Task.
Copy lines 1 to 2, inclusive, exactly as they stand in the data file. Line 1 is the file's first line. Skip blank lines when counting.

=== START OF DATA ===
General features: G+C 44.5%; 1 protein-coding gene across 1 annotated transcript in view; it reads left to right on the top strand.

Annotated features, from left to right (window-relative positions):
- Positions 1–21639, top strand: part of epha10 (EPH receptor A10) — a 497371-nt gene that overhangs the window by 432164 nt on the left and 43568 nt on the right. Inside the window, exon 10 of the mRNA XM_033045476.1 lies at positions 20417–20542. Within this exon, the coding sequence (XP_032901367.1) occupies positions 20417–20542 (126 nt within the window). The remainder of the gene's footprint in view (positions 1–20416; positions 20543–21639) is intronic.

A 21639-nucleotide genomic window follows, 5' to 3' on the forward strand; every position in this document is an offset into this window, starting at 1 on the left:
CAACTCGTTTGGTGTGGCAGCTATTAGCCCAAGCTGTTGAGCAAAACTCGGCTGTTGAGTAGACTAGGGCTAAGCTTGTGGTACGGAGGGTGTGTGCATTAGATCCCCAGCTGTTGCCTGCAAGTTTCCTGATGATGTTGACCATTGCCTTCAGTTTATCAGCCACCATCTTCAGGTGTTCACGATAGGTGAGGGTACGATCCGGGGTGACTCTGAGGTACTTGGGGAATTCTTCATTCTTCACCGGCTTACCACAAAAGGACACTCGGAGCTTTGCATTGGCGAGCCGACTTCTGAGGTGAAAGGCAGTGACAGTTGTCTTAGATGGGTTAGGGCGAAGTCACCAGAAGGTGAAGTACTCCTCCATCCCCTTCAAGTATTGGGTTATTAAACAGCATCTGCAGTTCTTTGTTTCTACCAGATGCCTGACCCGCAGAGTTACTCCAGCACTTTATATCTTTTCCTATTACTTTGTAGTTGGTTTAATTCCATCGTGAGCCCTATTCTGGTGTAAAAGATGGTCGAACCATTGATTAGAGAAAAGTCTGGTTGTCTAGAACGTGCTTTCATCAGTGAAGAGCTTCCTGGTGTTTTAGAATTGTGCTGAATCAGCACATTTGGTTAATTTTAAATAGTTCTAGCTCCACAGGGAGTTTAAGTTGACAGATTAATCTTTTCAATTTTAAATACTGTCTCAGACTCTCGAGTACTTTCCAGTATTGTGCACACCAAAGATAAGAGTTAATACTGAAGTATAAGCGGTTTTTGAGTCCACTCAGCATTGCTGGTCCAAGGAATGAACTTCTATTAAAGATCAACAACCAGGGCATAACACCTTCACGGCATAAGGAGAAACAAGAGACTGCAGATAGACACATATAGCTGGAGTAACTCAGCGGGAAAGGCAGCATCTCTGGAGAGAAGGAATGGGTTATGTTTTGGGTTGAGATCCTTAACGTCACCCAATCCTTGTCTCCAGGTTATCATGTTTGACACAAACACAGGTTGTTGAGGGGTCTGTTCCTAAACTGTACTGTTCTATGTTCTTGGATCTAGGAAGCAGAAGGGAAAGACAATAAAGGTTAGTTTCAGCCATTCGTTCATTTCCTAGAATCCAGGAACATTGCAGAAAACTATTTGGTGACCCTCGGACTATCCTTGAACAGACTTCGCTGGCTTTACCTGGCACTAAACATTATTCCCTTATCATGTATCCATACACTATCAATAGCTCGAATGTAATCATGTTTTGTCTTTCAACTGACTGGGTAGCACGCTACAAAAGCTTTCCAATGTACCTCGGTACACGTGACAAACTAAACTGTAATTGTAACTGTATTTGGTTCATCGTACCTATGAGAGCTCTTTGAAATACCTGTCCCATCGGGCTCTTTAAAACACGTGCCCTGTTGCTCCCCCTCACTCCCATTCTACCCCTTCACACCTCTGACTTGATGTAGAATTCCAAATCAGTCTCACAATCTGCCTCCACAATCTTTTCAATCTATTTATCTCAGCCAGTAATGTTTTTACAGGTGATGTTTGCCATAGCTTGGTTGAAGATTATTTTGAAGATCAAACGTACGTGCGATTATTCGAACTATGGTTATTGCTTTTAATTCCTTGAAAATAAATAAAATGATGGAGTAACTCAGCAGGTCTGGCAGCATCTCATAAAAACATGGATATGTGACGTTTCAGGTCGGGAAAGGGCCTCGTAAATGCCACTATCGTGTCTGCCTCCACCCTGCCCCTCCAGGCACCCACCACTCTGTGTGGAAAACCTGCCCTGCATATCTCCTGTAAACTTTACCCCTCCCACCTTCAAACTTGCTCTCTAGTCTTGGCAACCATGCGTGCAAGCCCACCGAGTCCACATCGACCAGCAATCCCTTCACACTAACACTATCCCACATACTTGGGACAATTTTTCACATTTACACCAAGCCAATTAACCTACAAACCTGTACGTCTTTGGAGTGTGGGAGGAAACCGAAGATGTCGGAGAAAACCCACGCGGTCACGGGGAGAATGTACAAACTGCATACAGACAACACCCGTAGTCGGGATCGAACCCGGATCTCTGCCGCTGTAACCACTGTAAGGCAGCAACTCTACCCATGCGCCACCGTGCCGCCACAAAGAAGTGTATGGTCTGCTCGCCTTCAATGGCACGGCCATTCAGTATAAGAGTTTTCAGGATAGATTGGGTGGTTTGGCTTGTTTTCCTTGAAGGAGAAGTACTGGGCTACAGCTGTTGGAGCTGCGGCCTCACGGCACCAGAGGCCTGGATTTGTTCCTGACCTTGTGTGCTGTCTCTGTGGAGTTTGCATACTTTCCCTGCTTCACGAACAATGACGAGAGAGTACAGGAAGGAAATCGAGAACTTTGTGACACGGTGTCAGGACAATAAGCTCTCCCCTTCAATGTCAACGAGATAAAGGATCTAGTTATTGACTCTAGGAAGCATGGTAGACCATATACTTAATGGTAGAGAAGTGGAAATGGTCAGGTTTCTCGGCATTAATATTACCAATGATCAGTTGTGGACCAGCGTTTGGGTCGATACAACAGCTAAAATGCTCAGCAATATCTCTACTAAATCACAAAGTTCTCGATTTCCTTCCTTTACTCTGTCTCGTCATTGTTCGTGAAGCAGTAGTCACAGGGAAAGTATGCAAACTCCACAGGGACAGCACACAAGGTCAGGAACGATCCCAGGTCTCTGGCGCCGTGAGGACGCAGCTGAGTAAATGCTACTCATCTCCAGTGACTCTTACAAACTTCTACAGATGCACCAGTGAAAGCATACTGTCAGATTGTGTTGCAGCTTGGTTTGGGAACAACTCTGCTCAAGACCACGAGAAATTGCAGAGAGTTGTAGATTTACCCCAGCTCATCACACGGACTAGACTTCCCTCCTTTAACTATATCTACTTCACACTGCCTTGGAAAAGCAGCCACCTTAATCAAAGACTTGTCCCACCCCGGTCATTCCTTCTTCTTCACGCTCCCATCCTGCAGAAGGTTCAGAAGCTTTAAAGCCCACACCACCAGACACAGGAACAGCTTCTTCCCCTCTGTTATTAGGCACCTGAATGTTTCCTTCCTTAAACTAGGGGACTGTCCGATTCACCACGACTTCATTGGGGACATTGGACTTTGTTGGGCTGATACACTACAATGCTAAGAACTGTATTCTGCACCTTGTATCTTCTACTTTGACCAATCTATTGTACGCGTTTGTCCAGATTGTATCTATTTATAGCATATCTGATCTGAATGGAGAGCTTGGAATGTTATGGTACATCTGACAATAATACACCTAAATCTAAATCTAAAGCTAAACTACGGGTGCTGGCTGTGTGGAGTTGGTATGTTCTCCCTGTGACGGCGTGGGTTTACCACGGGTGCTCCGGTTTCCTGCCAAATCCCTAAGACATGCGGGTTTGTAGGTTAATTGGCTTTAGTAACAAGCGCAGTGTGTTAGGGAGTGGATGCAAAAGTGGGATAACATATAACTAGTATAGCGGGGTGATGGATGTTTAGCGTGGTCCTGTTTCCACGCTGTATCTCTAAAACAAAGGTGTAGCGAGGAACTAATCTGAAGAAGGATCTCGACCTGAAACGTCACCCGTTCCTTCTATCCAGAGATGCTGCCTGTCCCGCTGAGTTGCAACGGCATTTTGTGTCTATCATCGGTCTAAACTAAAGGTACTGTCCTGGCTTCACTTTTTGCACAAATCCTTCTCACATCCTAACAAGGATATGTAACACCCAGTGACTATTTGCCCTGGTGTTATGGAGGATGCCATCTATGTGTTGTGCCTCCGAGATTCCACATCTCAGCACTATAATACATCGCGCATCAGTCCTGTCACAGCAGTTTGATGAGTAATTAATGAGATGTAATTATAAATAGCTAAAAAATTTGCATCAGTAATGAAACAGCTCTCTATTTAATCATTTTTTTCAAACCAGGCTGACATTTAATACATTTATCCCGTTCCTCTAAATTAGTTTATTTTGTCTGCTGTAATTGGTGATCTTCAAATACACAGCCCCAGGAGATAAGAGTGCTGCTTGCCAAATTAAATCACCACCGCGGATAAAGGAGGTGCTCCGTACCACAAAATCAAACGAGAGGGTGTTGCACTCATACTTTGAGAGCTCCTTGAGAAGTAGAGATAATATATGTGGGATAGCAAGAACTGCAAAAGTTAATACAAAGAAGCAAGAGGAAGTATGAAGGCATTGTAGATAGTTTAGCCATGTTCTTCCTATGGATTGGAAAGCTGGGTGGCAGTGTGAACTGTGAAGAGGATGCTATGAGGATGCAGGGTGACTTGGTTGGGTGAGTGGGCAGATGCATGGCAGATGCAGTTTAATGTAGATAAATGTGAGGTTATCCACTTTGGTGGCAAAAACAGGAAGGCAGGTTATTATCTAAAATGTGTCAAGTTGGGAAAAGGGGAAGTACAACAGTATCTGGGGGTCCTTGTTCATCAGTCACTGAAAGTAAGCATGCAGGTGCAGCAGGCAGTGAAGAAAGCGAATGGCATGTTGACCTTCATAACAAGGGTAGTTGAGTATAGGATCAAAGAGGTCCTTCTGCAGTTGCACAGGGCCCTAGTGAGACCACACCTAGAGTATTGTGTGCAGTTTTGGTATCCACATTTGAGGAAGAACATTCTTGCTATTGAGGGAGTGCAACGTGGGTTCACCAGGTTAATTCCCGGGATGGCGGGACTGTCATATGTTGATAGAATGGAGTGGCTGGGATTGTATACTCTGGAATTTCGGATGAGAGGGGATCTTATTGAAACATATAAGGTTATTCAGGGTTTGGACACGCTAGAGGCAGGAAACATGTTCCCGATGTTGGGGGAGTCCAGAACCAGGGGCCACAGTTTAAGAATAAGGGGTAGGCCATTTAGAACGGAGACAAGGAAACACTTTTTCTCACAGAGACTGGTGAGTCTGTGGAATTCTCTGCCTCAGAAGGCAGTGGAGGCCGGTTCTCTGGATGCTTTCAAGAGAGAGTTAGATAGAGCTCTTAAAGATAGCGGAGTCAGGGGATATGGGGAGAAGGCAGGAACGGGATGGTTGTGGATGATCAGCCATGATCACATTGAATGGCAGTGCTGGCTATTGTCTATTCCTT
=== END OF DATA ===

General features: G+C 44.5%; 1 protein-coding gene across 1 annotated transcript in view; it reads left to right on the top strand.

Annotated features, from left to right (window-relative positions):